Mentha requienii Bentham (M. requienii) is an endemic Sardinian-Corsican species described for the first time by Valsecchi in the late 1983. It is a species that acts as a link between M. pulegium and a small group of mint species that grows in Australia and New Zealand. M. requienii is considered a paleoendemism because of its morphological isolation and lack of clear similarities with other species of the genus (Valsecchi et al. 1983). It grows wild in wet places along water-courses, rocky ravines, meadows, extending in particular areas submontane and montane and is one of the two Mentha species (M. gattefossei and M. requienii) that need special attention from the conservation point. The main components of the essential oil produced by M. requieni Bentham are similar to the main components of the so called ‘pennyroyal oil’ that is produced by M. pulegium. The chemical composition of both mints essential oils is complex with pulegone, as the dominant component (73-77%) in their chemical compositions. Despite the great number of studies of the more common M. pulegium, little is known as regard of the antimicrobial and antioxidant activity of the essential oil extracted from M. requienii. Previous studies (Chessa et al. 2012) evidenced very good activities against pool of moulds and Aspergillus fumigatus, and fairly high in Rhotodorula spp., Candida albicans, Fusarium spp. and Alternaria spp. In view of the above, herein we studied the essential oil of wild M. requienii collected in Sardinia. The essential oil was submitted to GC-MS and GC-FID analysis in order to obtain qualitative and quantitative data. Its antioxidant activity has been evaluated by means of two protocols namely, DPPH and ABST assays. Furthermore the antimicrobial activity of essential oil from M. requienii was assayed against foodborne microorganisms. The results were finally compared to those obtained on the essential oil extracted from M. pulegium collected in Sardinia. Our results suggest that essential oil from M. requienii is a promising natural additive to preserve food.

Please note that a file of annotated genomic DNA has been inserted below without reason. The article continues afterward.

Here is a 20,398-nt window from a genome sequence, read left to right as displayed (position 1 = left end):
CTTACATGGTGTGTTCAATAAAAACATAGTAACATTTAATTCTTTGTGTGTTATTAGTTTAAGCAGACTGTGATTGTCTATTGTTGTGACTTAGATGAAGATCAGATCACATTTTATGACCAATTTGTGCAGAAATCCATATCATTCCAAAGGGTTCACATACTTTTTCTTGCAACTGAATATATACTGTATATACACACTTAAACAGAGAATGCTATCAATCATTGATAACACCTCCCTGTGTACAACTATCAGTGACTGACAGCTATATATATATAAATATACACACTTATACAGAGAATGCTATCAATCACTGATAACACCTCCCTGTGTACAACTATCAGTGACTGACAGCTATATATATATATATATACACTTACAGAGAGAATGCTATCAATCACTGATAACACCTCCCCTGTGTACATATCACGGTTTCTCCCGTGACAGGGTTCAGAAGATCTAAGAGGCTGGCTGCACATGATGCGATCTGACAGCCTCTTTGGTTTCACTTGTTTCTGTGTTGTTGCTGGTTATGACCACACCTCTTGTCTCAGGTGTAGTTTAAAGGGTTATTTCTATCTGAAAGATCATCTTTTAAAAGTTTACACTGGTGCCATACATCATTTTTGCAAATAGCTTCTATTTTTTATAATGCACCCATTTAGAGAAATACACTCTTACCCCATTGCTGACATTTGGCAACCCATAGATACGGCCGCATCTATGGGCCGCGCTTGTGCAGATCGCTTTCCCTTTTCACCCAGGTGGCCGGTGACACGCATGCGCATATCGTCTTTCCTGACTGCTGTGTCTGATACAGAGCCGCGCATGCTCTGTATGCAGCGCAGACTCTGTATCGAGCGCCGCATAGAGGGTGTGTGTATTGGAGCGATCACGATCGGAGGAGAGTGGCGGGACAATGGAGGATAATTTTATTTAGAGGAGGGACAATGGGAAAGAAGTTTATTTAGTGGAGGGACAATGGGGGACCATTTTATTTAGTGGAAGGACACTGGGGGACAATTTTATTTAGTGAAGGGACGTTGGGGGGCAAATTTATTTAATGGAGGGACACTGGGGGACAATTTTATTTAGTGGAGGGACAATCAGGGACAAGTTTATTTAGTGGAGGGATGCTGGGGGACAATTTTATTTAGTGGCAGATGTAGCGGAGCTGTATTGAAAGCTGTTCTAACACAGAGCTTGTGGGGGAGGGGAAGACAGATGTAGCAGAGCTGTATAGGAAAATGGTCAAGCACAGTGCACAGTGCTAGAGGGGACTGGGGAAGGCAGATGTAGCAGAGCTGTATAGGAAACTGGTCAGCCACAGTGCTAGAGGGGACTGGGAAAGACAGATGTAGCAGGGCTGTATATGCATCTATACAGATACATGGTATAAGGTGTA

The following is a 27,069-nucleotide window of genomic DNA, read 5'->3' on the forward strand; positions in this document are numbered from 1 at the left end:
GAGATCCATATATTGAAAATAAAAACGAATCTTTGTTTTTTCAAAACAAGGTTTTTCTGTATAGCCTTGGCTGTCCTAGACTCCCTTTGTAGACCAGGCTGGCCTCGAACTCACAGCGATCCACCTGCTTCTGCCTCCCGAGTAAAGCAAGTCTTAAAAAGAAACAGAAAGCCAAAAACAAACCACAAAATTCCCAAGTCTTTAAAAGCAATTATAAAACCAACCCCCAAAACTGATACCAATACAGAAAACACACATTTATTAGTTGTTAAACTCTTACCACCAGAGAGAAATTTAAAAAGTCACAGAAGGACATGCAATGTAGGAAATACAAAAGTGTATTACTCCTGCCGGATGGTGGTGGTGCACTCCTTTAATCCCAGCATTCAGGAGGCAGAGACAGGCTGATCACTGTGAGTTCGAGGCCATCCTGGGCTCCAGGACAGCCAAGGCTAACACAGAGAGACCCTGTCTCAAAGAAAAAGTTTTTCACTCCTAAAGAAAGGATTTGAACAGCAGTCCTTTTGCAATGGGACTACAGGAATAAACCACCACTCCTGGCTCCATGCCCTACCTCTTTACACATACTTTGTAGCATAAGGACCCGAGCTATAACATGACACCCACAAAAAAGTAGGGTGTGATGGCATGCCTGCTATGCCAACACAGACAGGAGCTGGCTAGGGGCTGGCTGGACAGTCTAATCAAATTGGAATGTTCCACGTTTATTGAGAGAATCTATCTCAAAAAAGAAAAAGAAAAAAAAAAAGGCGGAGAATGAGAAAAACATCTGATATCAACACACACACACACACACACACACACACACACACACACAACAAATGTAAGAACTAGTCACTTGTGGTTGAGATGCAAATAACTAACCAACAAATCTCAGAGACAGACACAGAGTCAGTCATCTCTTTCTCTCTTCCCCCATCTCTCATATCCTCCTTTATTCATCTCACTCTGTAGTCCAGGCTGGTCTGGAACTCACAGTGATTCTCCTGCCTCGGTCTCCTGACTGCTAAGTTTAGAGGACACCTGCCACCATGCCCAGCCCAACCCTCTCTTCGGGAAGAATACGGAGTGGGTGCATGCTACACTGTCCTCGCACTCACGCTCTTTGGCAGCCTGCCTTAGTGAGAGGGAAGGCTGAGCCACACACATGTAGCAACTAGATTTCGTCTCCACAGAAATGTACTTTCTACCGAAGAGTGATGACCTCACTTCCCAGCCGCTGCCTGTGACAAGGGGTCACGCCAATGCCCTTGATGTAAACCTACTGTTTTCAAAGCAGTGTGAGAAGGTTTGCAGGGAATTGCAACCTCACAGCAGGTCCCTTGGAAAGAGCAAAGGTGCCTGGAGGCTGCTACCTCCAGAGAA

Chemical characterization, antioxidant capacity and antimicrobial activity against food related microorganisms of essential oil from Mentha requienii Bentham / Petretto, Giacomo Luigi; Fancello, Francesco; Zara, Severino; Maldini, Mariateresa; Addis, Roberta; Foddai, Marzia; Chessa, Mario; Pintore, Giorgio Antonio Mario. - (2016), pp. 155-155. ((Intervento presentato al convegno XI Italian Congress of Food Chemistry tenutosi a Cagliari nel 4-7 mottobre 2016.

Chemical characterization, antioxidant capacity and antimicrobial activity against food related microorganisms of essential oil from Mentha requienii Bentham

PETRETTO, Giacomo Luigi;FANCELLO, Francesco;ZARA, Severino;ADDIS, Roberta;CHESSA, Mario;PINTORE, Giorgio Antonio Mario
2016

Abstract

Mentha requienii Bentham (M. requienii) is an endemic Sardinian-Corsican species described for the first time by Valsecchi in the late 1983. It is a species that acts as a link between M. pulegium and a small group of mint species that grows in Australia and New Zealand. M. requienii is considered a paleoendemism because of its morphological isolation and lack of clear similarities with other species of the genus (Valsecchi et al. 1983). It grows wild in wet places along water-courses, rocky ravines, meadows, extending in particular areas submontane and montane and is one of the two Mentha species (M. gattefossei and M. requienii) that need special attention from the conservation point. The main components of the essential oil produced by M. requieni Bentham are similar to the main components of the so called ‘pennyroyal oil’ that is produced by M. pulegium. The chemical composition of both mints essential oils is complex with pulegone, as the dominant component (73-77%) in their chemical compositions. Despite the great number of studies of the more common M. pulegium, little is known as regard of the antimicrobial and antioxidant activity of the essential oil extracted from M. requienii. Previous studies (Chessa et al. 2012) evidenced very good activities against pool of moulds and Aspergillus fumigatus, and fairly high in Rhotodorula spp., Candida albicans, Fusarium spp. and Alternaria spp. In view of the above, herein we studied the essential oil of wild M. requienii collected in Sardinia. The essential oil was submitted to GC-MS and GC-FID analysis in order to obtain qualitative and quantitative data. Its antioxidant activity has been evaluated by means of two protocols namely, DPPH and ABST assays. Furthermore the antimicrobial activity of essential oil from M. requienii was assayed against foodborne microorganisms. The results were finally compared to those obtained on the essential oil extracted from M. pulegium collected in Sardinia. Our results suggest that essential oil from M. requienii is a promising natural additive to preserve food.
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Utilizza questo identificativo per citare o creare un link a questo documento: http://hdl.handle.net/11388/165724
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